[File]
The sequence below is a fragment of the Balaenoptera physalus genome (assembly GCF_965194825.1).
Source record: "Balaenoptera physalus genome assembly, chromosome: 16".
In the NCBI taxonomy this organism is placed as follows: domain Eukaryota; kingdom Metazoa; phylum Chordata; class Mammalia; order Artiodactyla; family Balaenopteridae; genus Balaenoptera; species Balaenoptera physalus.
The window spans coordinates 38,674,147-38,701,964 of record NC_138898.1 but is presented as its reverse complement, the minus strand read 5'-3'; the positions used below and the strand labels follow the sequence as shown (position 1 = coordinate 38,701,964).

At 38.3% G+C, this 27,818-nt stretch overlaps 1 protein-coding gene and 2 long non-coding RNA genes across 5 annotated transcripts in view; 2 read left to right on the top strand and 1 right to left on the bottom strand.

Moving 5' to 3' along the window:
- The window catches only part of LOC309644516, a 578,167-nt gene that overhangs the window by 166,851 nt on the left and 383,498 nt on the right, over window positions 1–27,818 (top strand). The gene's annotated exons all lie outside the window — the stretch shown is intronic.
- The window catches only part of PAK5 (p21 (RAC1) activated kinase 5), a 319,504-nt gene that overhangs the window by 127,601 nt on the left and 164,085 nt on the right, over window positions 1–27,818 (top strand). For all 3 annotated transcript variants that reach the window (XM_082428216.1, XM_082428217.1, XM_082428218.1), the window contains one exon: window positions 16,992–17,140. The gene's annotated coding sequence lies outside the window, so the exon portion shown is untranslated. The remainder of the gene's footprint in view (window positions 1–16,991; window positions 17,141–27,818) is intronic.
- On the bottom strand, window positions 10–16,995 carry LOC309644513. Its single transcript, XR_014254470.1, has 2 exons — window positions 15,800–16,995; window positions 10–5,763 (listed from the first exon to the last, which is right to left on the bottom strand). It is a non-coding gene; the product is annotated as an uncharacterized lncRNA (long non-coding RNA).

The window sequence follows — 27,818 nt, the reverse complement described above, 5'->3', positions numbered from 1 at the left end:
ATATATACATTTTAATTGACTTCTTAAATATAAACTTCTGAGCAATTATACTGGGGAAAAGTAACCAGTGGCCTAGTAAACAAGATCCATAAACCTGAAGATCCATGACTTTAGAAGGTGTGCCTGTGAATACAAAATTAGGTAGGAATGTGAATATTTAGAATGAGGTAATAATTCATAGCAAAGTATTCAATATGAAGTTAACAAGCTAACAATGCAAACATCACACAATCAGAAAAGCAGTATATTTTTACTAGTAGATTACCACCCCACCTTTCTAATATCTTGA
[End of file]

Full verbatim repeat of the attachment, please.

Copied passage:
The sequence below is a fragment of the Balaenoptera physalus genome (assembly GCF_965194825.1).
Source record: "Balaenoptera physalus genome assembly, chromosome: 16".
In the NCBI taxonomy this organism is placed as follows: domain Eukaryota; kingdom Metazoa; phylum Chordata; class Mammalia; order Artiodactyla; family Balaenopteridae; genus Balaenoptera; species Balaenoptera physalus.
The window spans coordinates 38,674,147-38,701,964 of record NC_138898.1 but is presented as its reverse complement, the minus strand read 5'-3'; the positions used below and the strand labels follow the sequence as shown (position 1 = coordinate 38,701,964).

At 38.3% G+C, this 27,818-nt stretch overlaps 1 protein-coding gene and 2 long non-coding RNA genes across 5 annotated transcripts in view; 2 read left to right on the top strand and 1 right to left on the bottom strand.

Moving 5' to 3' along the window:
- The window catches only part of LOC309644516, a 578,167-nt gene that overhangs the window by 166,851 nt on the left and 383,498 nt on the right, over window positions 1–27,818 (top strand). The gene's annotated exons all lie outside the window — the stretch shown is intronic.
- The window catches only part of PAK5 (p21 (RAC1) activated kinase 5), a 319,504-nt gene that overhangs the window by 127,601 nt on the left and 164,085 nt on the right, over window positions 1–27,818 (top strand). For all 3 annotated transcript variants that reach the window (XM_082428216.1, XM_082428217.1, XM_082428218.1), the window contains one exon: window positions 16,992–17,140. The gene's annotated coding sequence lies outside the window, so the exon portion shown is untranslated. The remainder of the gene's footprint in view (window positions 1–16,991; window positions 17,141–27,818) is intronic.
- On the bottom strand, window positions 10–16,995 carry LOC309644513. Its single transcript, XR_014254470.1, has 2 exons — window positions 15,800–16,995; window positions 10–5,763 (listed from the first exon to the last, which is right to left on the bottom strand). It is a non-coding gene; the product is annotated as an uncharacterized lncRNA (long non-coding RNA).

The window sequence follows — 27,818 nt, the reverse complement described above, 5'->3', positions numbered from 1 at the left end:
ATATATACATTTTAATTGACTTCTTAAATATAAACTTCTGAGCAATTATACTGGGGAAAAGTAACCAGTGGCCTAGTAAACAAGATCCATAAACCTGAAGATCCATGACTTTAGAAGGTGTGCCTGTGAATACAAAATTAGGTAGGAATGTGAATATTTAGAATGAGGTAATAATTCATAGCAAAGTATTCAATATGAAGTTAACAAGCTAACAATGCAAACATCACACAATCAGAAAAGCAGTATATTTTTACTAGTAGATTACCACCCCACCTTTCTAATATCTTGA